December 10

Burning Man. Lager. Egg Nog. Nutmeg. Wassail. Bobby Flay. Dottie. The Fat Man.

Days Until. . .

Christmas--15
New Year's Eve--21

Chef d'Oeuvre du Jour

Today is National Lager Day. Lagers are the most popular style of beer in the world. Spell it backwards, and you have "Regal," one of the major New Orleans beer brands until the 1970s. Its brewery was where the Royal Sonesta Hotel is now, in the French Quarter. We seem to be drifting here, as if I'd had too many lagers. A beer that's been "lagered" has been kept in barrels in cold storage for several weeks after it was made. The slow fermentation at these temperatures turns out a beer that's significantly lighter than, say, an ale. While some sources say that Egg Nog Day is December 24, today is more appropriate. Especially this year, with the early and persistent presence of Yule-like cool weather. Egg nog is one of the few seasonal items that hasn't been dragged into the rest of the year. On the other hand, it appears in supermarkets earlier each year. Store-bought egg nog seems to be incapable of going bad, no matter how long it's in your refrigerator. What's in there, anyway? Egg nog originated in England. "Nog" is an Old English word that refers to a strong beer or ale, and the small cup from which it was drunk. Old recipes show egg nog as a mixture of milk and eggs, with that ale added. These days we add quite a bit of sugar and use spirits like brandy, whiskey, or rum if we want it alcoholic. Egg nog is not hard to make at home. My egg nog uses uncooked eggs, but that carries a small health hazard. Cooking changes the flavor but not disastrously. Some half-and-half, sugar, and vanilla complete th recipe. Separate the eggs, cook the yolks with the milk or cream as slowly as you can, and take it up to 160 degrees on a meat thermometer. Then chill it, beat egg whites stiff and stir them in, grate the nutmeg, add the brandy or rum, and. . . Merry Christmas!

Edible Dictionary

Black Forest cake, n.--Probably the most popular dessert in German restaurants the world over, Black Forest cake is made by brushing layers of very light chocolate cake with kirschwasser, the German cherry brandy. The layers are separated by whipped cream studded with black cherries that have been cooked down a little in a sugar syrup. The whole thing is covered with whipped cream, and garnished with wide shavings of dark chocolate. Whole cherries are often used to decorate the top. It's named for the Black Forest in southwest Germany, a long strip of woods between the Alps and the headwaters of the Danube River. It's not certain who invented it, but it was in the early 1900s. A good Black Forest cake is one of the most delicious of all cakes. They key to its goodness is the lightness of the cake itself. Its German name is Schwarzwaelder Kirschtorte.

Deft Dining Rule #459

If you go to the trouble of making homemade egg nog, you may as well grate your own nutmeg.

Gourmet Gazetteer

Sweet Potato Island is about in the dead center of Maine, ninety-one miles north of Bangor. This is the hilly, glacier-scraped, lake-riddled, heavily forested part of the state, as much a wilderness as almost any other place in the contiguous forty-eight. The island is in Lower Jo-Mary Lake, and is itself completely covered with trees. You can only get to the lake by a four-wheel-drive track. It's nineteen miles back to the town of Millinocket, where is found the nearest restaurant: the Appalachian Trail Cafe.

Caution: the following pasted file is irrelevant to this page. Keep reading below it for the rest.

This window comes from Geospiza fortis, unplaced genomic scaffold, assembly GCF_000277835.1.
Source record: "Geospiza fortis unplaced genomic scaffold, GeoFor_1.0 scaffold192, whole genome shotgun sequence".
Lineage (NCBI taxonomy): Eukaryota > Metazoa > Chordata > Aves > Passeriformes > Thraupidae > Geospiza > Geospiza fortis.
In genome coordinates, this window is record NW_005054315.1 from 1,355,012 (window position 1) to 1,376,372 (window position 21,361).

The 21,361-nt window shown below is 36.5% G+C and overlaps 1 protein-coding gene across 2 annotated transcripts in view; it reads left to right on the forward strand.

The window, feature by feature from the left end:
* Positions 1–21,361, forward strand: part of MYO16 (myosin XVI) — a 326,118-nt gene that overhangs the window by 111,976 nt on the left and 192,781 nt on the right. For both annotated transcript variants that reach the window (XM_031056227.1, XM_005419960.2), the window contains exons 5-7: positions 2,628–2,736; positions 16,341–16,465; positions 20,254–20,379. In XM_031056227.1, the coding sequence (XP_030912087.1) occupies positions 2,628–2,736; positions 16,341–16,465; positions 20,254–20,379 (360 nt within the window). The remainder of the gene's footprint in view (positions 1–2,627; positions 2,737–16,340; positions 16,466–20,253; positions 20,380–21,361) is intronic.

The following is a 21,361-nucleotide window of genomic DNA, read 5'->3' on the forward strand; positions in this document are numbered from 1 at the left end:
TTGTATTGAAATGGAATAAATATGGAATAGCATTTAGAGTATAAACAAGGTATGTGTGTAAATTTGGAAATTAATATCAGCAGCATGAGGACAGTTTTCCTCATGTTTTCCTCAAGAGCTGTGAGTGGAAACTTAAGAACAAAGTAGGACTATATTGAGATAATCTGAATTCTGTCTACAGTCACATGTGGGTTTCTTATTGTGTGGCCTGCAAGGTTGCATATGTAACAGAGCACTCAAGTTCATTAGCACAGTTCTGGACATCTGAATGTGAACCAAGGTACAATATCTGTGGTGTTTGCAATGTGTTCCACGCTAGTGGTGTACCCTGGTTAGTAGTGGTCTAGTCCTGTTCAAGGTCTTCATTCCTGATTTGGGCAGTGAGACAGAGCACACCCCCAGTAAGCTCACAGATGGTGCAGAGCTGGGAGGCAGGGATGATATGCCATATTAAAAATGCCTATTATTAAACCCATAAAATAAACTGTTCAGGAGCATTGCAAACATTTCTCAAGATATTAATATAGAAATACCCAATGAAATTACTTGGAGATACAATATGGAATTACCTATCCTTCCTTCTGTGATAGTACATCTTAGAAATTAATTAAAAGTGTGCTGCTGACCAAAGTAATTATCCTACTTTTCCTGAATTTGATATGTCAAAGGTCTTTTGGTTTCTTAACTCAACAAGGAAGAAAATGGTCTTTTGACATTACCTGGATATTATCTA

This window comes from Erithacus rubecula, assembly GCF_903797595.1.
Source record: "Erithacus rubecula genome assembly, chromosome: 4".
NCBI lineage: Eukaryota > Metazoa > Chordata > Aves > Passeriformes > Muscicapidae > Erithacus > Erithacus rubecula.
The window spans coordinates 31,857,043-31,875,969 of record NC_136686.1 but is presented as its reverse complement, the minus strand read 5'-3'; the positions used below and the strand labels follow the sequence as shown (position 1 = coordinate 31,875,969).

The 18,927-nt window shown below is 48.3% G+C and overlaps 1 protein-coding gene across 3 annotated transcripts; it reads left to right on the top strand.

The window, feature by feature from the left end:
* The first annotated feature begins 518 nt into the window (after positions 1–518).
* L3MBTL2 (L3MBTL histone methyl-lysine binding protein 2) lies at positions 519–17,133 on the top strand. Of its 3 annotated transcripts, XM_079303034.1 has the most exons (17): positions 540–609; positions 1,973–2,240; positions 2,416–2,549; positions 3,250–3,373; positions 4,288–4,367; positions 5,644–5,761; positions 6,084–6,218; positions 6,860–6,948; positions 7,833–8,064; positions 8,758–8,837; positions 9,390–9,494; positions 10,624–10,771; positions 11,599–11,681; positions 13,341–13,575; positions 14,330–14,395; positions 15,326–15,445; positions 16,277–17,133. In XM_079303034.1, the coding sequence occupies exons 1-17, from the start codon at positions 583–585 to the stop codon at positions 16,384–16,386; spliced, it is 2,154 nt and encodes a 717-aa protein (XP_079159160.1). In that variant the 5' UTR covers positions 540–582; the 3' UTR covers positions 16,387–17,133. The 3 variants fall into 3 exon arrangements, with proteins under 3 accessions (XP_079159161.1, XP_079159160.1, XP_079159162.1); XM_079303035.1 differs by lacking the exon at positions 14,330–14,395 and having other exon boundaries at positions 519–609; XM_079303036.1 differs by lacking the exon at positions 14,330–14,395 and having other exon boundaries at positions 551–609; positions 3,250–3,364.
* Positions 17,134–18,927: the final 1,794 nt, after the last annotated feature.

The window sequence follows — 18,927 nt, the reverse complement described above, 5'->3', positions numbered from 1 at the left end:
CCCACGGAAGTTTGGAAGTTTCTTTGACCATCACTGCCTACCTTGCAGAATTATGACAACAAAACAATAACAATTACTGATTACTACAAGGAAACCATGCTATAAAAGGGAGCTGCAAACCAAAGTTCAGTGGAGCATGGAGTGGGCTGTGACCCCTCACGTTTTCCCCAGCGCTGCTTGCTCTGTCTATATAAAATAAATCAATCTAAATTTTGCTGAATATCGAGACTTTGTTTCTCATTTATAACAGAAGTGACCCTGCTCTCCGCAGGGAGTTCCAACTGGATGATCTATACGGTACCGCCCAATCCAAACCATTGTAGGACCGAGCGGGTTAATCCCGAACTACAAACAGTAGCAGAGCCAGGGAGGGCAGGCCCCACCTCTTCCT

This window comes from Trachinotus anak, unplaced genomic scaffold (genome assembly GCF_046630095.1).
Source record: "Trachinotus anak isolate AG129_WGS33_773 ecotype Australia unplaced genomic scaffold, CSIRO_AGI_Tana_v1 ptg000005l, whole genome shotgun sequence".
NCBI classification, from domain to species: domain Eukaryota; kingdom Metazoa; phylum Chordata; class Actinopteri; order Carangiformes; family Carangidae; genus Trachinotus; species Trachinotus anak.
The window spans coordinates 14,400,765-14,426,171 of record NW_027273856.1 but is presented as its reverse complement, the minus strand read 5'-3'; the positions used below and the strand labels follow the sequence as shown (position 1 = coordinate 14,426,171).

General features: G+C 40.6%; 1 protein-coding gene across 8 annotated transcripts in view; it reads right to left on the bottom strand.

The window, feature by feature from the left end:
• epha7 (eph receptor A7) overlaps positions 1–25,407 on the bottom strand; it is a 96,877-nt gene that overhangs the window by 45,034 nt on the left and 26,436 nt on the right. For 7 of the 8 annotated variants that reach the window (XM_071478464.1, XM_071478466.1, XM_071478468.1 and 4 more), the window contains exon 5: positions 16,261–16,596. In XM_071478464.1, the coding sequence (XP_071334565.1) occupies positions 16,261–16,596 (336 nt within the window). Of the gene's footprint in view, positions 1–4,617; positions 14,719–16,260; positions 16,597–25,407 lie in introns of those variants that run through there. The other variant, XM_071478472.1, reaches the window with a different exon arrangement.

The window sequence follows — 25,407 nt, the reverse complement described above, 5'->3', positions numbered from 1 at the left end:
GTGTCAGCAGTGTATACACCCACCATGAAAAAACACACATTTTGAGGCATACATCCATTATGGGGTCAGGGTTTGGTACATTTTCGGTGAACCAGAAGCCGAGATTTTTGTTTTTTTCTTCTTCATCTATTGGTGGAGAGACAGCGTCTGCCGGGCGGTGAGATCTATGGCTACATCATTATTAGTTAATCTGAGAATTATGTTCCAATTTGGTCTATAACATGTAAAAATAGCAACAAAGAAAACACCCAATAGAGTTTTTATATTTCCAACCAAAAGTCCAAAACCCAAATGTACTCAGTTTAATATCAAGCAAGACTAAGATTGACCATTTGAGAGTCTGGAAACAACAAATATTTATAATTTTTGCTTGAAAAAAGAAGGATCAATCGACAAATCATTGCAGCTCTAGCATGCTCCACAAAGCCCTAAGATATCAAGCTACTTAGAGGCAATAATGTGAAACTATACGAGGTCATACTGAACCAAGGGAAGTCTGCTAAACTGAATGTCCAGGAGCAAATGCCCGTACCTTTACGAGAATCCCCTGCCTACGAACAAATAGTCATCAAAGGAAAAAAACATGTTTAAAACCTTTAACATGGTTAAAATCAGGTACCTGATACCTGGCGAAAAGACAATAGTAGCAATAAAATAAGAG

Alluring Dinner Dates

DorothyLamour>Actress Dorothy Lamour was born in New Orleans today in 1914. After becoming Miss New Orleans, she went to Hollywood, where she was the eye candy in the Bob Hope-Bing Crosby "Road" movies. She was famous for showing off her figure in sarongs. On top of that, she was an excellent singer and all-around big star. She hosted her own radio variety show for awhile, the Sealtest Variety Theater. Something ought to be named for her. "Lamour" would be a good name for a restaurant.

Celebrity Chefs Today

New York-based restaurateur, chef, and Food Network personality Bobby Flay came out of the oven today in 1964. Especially in his recent role as American Iron Chef, he has become one of the most-watched and most controversial of American chefs. From our perspective, we're miffed that he has come out and said he doesn't like (read: doesn't understand) New Orleans food.

Food Namesakes

Today in 1949, Fats Domino recorded his first big hit, The Fat Man, for Imperial Records. . . The movie Big Fish premiered today in 2003. . .Kofi Anan, Secretary-General of the United Nations, won the Nobel Peace Prize today in 2001. . . Hermes Pan, American choreographer, danced onto the Big Stage today in 1909.

Words To Eat By

"I felt like a wonderful sandwich, a slice of white bread between two slices of ham."--Dorothy Lamour, talking about Bob Hope and Bing Crosby in the movies she made with them. She was born in New Orleans today in 1914. "Fame is a fickle food Upon a shifting plate, Whose table once a Guest, but not The second time, is set. Whose crumbs the crows inspect, And with ironic caw Flap past it to the Farmer's corn; Men eat of it and die."--Emily Dickinson, born today in 1830.

Words To Drink By

"I saw a sign that read 'Drink Canada Dry' and I've just started."--Brendan Behan.